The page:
Selection of priority taxa

A major question during the initial strategy meeting in 2005 was the choice of which species to prioritize of the more than 250,000 marine species. The nearly 17,000 marine bony fishes were chosen as one of the first priorities, as they are relatively well-known taxonomically, and, along with the sea snakes, would represent the completion of global IUCN Red List assessments of all marine vertebrates. Additional non-vertebrate priorities were designated on the basis of ecological and economic importance, and include habitat-forming species (macro-algae, seagrasses, mangroves, and reef-building corals), exploited echinoderms (sea urchins and sea cucumbers), and exploited or habitat-forming molluscs and crustaceans. Bryaninops amplus. Photo credit - Friedhelm Krupp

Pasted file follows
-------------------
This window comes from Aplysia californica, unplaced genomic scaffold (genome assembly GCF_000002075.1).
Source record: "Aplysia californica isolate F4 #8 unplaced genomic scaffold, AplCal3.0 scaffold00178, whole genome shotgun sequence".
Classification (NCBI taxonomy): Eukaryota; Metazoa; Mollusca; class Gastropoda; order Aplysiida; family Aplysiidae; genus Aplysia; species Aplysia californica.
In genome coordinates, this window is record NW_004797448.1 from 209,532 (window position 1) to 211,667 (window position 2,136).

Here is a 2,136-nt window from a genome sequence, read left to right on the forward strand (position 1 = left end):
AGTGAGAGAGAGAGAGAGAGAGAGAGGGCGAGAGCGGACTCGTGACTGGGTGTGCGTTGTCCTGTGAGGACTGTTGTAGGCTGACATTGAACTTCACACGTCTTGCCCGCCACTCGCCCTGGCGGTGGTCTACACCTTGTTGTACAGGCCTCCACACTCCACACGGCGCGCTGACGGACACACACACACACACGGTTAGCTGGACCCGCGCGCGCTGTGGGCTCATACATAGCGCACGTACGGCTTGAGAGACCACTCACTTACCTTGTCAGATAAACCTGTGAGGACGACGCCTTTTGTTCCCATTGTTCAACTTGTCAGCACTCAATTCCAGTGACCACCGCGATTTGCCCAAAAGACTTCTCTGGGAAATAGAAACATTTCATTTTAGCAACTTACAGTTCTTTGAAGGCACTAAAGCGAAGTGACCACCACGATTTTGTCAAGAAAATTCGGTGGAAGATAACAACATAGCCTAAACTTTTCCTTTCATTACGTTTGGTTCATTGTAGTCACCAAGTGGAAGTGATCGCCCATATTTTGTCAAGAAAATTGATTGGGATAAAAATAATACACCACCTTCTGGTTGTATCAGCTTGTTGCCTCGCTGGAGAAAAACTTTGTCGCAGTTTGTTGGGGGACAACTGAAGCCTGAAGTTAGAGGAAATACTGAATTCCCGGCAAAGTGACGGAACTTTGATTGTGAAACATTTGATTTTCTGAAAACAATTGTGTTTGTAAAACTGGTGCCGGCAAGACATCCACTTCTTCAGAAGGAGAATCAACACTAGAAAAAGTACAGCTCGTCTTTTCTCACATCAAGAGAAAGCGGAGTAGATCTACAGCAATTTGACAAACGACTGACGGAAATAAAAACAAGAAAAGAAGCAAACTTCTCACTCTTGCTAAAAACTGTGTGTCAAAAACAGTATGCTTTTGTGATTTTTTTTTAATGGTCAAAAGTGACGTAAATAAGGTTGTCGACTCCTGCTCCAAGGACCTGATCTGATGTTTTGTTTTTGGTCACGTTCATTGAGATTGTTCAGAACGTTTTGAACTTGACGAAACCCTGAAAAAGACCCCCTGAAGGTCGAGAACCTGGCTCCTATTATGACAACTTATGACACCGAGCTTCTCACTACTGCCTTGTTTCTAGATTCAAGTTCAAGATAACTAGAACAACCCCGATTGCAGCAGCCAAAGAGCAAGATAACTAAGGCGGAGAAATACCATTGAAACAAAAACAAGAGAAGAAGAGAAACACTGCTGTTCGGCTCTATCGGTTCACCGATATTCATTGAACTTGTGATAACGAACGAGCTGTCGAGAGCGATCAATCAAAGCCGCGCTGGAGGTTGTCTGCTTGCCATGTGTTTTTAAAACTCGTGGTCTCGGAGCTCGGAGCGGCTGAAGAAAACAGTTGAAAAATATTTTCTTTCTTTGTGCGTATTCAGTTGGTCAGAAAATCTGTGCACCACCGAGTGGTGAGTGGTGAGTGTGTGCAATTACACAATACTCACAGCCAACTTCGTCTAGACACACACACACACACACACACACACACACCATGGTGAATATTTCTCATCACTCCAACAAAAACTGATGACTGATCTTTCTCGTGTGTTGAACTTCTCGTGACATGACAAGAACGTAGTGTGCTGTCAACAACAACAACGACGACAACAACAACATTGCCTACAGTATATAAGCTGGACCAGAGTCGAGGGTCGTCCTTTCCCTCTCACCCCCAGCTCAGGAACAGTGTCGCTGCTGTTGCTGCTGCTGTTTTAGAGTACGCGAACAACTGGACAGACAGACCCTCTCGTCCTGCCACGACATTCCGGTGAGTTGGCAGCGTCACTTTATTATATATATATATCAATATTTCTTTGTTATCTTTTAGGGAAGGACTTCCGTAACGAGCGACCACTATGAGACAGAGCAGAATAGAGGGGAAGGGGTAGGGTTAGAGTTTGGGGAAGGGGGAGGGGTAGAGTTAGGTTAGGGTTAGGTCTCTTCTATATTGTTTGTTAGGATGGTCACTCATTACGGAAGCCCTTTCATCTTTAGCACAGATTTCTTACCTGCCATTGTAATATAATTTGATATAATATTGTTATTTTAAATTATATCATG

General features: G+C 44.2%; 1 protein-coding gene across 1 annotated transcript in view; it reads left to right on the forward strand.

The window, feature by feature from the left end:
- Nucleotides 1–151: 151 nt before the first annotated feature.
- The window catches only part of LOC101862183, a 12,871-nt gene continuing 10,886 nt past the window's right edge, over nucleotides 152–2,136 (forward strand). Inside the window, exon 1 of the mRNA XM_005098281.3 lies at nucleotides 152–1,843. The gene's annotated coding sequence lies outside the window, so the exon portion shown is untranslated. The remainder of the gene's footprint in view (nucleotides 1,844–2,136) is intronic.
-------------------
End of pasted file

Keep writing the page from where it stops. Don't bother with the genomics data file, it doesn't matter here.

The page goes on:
Workshop methodology

The MBU decided to follow the Biodiversity Assessment Unit workshop methodology to complete the species assessments. This method brings regional and taxonomic scientists together with people well-versed in the application of IUCN Red List criteria in one place to ensure the most up-to-date, scientifically sound, peer-reviewed information is captured for each species. During the workshop, each species account is individually reviewed and supplemented by the experts. This includes the review of prepared digital distribution maps created using a Geographic Information System (ArcGIS). This process is facilitated by the MBU team and trained Programme Officers from the IUCN Global Species Programme. During the workshop, expert participants often contribute unpublished data and knowledge that are otherwise impossible to obtain. The IUCN Red List Criteria are then objectively applied to the data to evaluate relative extinction risk. A resulting Red List Category is then assigned for each species and recorded in the database.